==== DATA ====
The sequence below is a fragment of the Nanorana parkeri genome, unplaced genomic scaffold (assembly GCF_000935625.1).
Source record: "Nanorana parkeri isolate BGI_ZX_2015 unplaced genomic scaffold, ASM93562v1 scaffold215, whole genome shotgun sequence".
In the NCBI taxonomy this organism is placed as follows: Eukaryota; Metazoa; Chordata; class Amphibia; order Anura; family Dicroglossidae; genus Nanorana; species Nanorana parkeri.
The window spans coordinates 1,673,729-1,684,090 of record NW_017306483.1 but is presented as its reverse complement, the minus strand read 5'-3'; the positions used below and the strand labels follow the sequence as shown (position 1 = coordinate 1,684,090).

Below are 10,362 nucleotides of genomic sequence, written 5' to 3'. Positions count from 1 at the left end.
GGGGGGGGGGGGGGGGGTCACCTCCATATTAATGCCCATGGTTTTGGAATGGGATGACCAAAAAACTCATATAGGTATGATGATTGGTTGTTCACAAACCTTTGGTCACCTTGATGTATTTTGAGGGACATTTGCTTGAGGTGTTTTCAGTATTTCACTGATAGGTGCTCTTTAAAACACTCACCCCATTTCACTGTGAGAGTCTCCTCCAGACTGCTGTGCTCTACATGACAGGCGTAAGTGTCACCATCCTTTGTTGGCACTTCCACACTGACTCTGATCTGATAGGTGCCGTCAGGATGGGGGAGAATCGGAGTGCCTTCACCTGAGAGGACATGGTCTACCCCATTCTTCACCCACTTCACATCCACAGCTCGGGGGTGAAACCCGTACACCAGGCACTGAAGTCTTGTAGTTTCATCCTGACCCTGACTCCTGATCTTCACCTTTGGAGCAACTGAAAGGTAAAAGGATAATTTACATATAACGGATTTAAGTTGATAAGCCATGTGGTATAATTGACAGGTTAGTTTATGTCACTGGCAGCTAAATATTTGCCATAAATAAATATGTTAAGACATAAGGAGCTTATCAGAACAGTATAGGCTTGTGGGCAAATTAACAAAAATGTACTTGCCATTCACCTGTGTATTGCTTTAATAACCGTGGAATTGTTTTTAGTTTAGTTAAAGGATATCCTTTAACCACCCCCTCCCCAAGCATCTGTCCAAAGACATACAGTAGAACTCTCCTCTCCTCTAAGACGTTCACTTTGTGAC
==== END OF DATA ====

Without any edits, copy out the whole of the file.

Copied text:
The sequence below is a fragment of the Nanorana parkeri genome, unplaced genomic scaffold (assembly GCF_000935625.1).
Source record: "Nanorana parkeri isolate BGI_ZX_2015 unplaced genomic scaffold, ASM93562v1 scaffold215, whole genome shotgun sequence".
In the NCBI taxonomy this organism is placed as follows: Eukaryota; Metazoa; Chordata; class Amphibia; order Anura; family Dicroglossidae; genus Nanorana; species Nanorana parkeri.
The window spans coordinates 1,673,729-1,684,090 of record NW_017306483.1 but is presented as its reverse complement, the minus strand read 5'-3'; the positions used below and the strand labels follow the sequence as shown (position 1 = coordinate 1,684,090).

Below are 10,362 nucleotides of genomic sequence, written 5' to 3'. Positions count from 1 at the left end.
GGGGGGGGGGGGGGGGGTCACCTCCATATTAATGCCCATGGTTTTGGAATGGGATGACCAAAAAACTCATATAGGTATGATGATTGGTTGTTCACAAACCTTTGGTCACCTTGATGTATTTTGAGGGACATTTGCTTGAGGTGTTTTCAGTATTTCACTGATAGGTGCTCTTTAAAACACTCACCCCATTTCACTGTGAGAGTCTCCTCCAGACTGCTGTGCTCTACATGACAGGCGTAAGTGTCACCATCCTTTGTTGGCACTTCCACACTGACTCTGATCTGATAGGTGCCGTCAGGATGGGGGAGAATCGGAGTGCCTTCACCTGAGAGGACATGGTCTACCCCATTCTTCACCCACTTCACATCCACAGCTCGGGGGTGAAACCCGTACACCAGGCACTGAAGTCTTGTAGTTTCATCCTGACCCTGACTCCTGATCTTCACCTTTGGAGCAACTGAAAGGTAAAAGGATAATTTACATATAACGGATTTAAGTTGATAAGCCATGTGGTATAATTGACAGGTTAGTTTATGTCACTGGCAGCTAAATATTTGCCATAAATAAATATGTTAAGACATAAGGAGCTTATCAGAACAGTATAGGCTTGTGGGCAAATTAACAAAAATGTACTTGCCATTCACCTGTGTATTGCTTTAATAACCGTGGAATTGTTTTTAGTTTAGTTAAAGGATATCCTTTAACCACCCCCTCCCCAAGCATCTGTCCAAAGACATACAGTAGAACTCTCCTCTCCTCTAAGACGTTCACTTTGTGAC